It not about the buildings and the architecture although that helps with the feeling of Cuba.  The stifling heat is very similar to Cuba (thanks weather.com!) as well but it’s not about the heat.  It’s all about the people and how they behave within the old city walls.

Getting hustled in a taxi in Cali just isn’t the same as getting hustled in Cartagena.  Seeing all the pretty people in Medellin with the accent specific to the region of Antioquia just isn’t the same.  Those with no distinct background with Cuban culture may not get the same feeling as I did.  But if you have traveling to the city of Cartagena go back and think about it.  If you are traveling to Cartagena in the future pay extra attention to the people.

You will soon find out with a first Cuban encounter how similar the cities really are.


  1. cartagena does not compare to cuba at all. born and raised in cuba and married to a colombian and the culture, food and the way we speak is completly different. and cuba has one fo the most beautiful hidden beaches in the world (cayo largo) Santa Marta in colombia doesnt compare. The cuban music is very different from colombian music as well..they dance cumbia and ballenato and we dance salsa and guaguanco. I see your cuban best friend didn’t teach you anything about cuba…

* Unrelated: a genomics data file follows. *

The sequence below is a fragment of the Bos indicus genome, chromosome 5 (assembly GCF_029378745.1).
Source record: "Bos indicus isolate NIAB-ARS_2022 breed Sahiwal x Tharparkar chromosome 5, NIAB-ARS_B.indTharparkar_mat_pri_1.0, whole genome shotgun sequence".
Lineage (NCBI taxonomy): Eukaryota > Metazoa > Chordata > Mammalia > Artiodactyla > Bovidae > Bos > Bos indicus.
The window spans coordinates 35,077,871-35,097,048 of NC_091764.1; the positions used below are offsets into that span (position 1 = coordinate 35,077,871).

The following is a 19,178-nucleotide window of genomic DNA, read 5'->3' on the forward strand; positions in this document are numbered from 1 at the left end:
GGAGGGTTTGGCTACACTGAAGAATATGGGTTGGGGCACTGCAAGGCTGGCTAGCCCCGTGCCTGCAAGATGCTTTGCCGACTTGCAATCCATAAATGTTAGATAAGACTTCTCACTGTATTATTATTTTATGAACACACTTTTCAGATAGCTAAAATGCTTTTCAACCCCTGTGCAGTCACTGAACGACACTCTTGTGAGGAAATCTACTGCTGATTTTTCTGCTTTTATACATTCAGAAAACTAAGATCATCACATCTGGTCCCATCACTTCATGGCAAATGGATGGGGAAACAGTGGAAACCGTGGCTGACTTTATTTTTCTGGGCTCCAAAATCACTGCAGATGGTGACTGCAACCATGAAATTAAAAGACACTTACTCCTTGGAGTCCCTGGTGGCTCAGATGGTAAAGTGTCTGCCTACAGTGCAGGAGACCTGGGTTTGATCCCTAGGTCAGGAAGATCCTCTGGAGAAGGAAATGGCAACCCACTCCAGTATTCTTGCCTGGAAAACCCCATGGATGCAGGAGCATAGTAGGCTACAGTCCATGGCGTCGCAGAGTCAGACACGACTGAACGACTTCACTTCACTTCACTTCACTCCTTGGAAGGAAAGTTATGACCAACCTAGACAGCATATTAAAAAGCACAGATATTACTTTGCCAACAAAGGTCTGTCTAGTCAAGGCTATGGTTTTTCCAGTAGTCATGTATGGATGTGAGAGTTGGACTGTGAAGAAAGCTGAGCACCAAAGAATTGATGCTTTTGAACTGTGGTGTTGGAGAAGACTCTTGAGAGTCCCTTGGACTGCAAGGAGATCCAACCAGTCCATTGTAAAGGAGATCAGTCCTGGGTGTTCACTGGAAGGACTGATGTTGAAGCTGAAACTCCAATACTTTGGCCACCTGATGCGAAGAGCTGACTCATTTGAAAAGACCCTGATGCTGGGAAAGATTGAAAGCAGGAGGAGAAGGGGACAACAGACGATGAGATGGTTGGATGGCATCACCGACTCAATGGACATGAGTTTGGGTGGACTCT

1. There may be different aspects to the culture I agree with you but as a person that does speak Spanish as a first language they speak very similar. its not exact but the punctuation is similar. The people also look more similar to Cubans than anywhere in Medellin. Would love to see that beach.. do you have any pics?

  2. For those who say Cubans and Colombians have absolutely no similarities… I’d say “Paren de sufrir” 🙂 It is not to say they are identical…of course not. However Coastal Colombians have that similar Caribbean accent which most “rolos” from Bogota look down upon. Colombia also has fine beaches in Santa Marta, Playa Blanca and Tolu and Las Islas del Rosario in Cartagena. We haven’t even started on San Andres and Provedencia as well as Santa Catalina which are Colombian islands but they still belong to Colombia. So get over it!

    1. In other words “However Coastal Colombians have that similar Caribbean accent” which is what I am talking about in the article. Thanks for the note

  3. Any by the way, People from the coast also dance Salsa although it is not as popular as Cumbia. And of course Cali is one of the most important cities in Colombia to compose and perform Salsa.

  4. Interesting relation between the two places. I’ve never been to Cuba, but I’ve enjoyed visiting Cartagena. I met a lot of Cubans in Venezuela when I lived there, and found the cultures to be similar.

  5. WOndering if you know of any places to stay that are clean and safe and near the beach that are not expensive…on an extremely limited budget..originally from Cuba….would love to visit Cartagena…
    Thank you!!